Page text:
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WikiReader Review

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WikiReader Review
 
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WikiReader Review

Today I am going to check out the WikiReader. The little handheld device is sort of like an encyclopedia for techies. If you or your child need to do research on topics that are covered in the Wikipedia, but don’t always have access to an internet connection, the WikiReader may be perfect for you. Read on for all the details.

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Features & Specifications
The WikiReader is a small device that has a touchscreen and three buttons for navigation and finding information for research. The WikiReader runs on a pair of AAA batteries that are included and sells for $99 plus shipping.

In Use
The WikiReader is a small and thin device that is about four inches on each side and a half-inch thick. It needs no internet connection to access the data on Wikipedia. The company behind the WikiReader, OpenMoko, offers at least two updates per year for the device. The updates can be downloaded for free online or you can order them for $29 on new memory cards. Updates include new Wikipedia entries and new firmware features.

The Wikipedia content and the firmware for the WikiReader itself resides on a microSD card that slips into a slot under the batteries in the battery compartment. WikiReader is very easy to sue with an onscreen touch keyboard for entering topics you want information on and it has three buttons on the front for accessing certain functions.

The three buttons are search, history, and random. Press the random button and one random topic from all the data on Wikipedia is displayed. The search function brings up the search field and the history makes it easy to go back to topics you previously read. The screen of the WikiReader is large and you can scroll up and down by dragging a finger.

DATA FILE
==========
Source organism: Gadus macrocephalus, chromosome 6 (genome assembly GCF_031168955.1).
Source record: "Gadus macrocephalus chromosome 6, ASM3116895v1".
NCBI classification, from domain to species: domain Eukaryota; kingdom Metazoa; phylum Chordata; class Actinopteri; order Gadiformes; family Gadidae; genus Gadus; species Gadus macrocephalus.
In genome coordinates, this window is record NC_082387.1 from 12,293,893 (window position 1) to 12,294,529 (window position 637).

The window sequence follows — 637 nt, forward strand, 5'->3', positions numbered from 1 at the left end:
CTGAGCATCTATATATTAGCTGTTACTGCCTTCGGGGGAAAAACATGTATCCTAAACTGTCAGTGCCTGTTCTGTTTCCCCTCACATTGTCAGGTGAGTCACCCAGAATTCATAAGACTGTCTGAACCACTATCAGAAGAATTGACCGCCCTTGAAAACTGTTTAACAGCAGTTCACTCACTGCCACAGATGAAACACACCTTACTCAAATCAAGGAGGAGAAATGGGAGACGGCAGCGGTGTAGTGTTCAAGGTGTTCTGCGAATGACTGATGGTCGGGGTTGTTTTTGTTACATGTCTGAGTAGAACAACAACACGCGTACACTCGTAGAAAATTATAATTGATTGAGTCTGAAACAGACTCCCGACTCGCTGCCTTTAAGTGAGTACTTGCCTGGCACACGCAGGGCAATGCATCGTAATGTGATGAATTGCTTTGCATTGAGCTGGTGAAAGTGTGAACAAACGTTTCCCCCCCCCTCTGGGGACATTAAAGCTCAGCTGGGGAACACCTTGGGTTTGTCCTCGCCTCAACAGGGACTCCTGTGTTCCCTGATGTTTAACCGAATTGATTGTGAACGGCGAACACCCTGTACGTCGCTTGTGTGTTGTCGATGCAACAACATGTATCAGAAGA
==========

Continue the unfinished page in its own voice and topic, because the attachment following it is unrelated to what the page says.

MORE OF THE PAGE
The screen lacks a backlight, so you will need to use it in a decently lit room. The screen is not ePaper like you see on eReaders. The screen is a simple LCD with black text on a grey background that looks a lot like the screen on a standard calculator.

Contrast is not that great so some may find the text hard to read. I like the way data is displayed on the screen. The data has hyperlinks under words in the entries as you read them that will take you to more information about a specific word or subject by simply touching it.

The screen responds quickly and accurately to scrolling and touch input. The onscreen keyboard is small and when the keys are pressed, they briefly change to a black background so you know what button you pressed. Openmoko says the single pair of AAA batteries included with the WikiReader will last for about 15 months of use. The device sells for $99 plus shipping and is available for purchase now.

Verdict

Conclusion

Pros

  • Easy to use
  • Needs no internet connection
  • Tons of information available

Cons

  • Needs higher contrast
  • No backlight

Verdict
The WikiReader is a great way for students or anyone else to take the full knowledge offered on the Wikipedia with them wherever they go without needing an internet connection.

8.5
10
 

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<a href="/latest_stories/all/all/3" rel="author">Shane McGlaun</a>
Leading our review center, Shane McGlaun (Google) knows technology inside out. His extensive experience in testing computer hardware and consumer electronics enable him to effectively qualify new products and trends. If you want us review your product, please contact Shane.
Shane can be contacted directly at shane@i4u.com.

 

 

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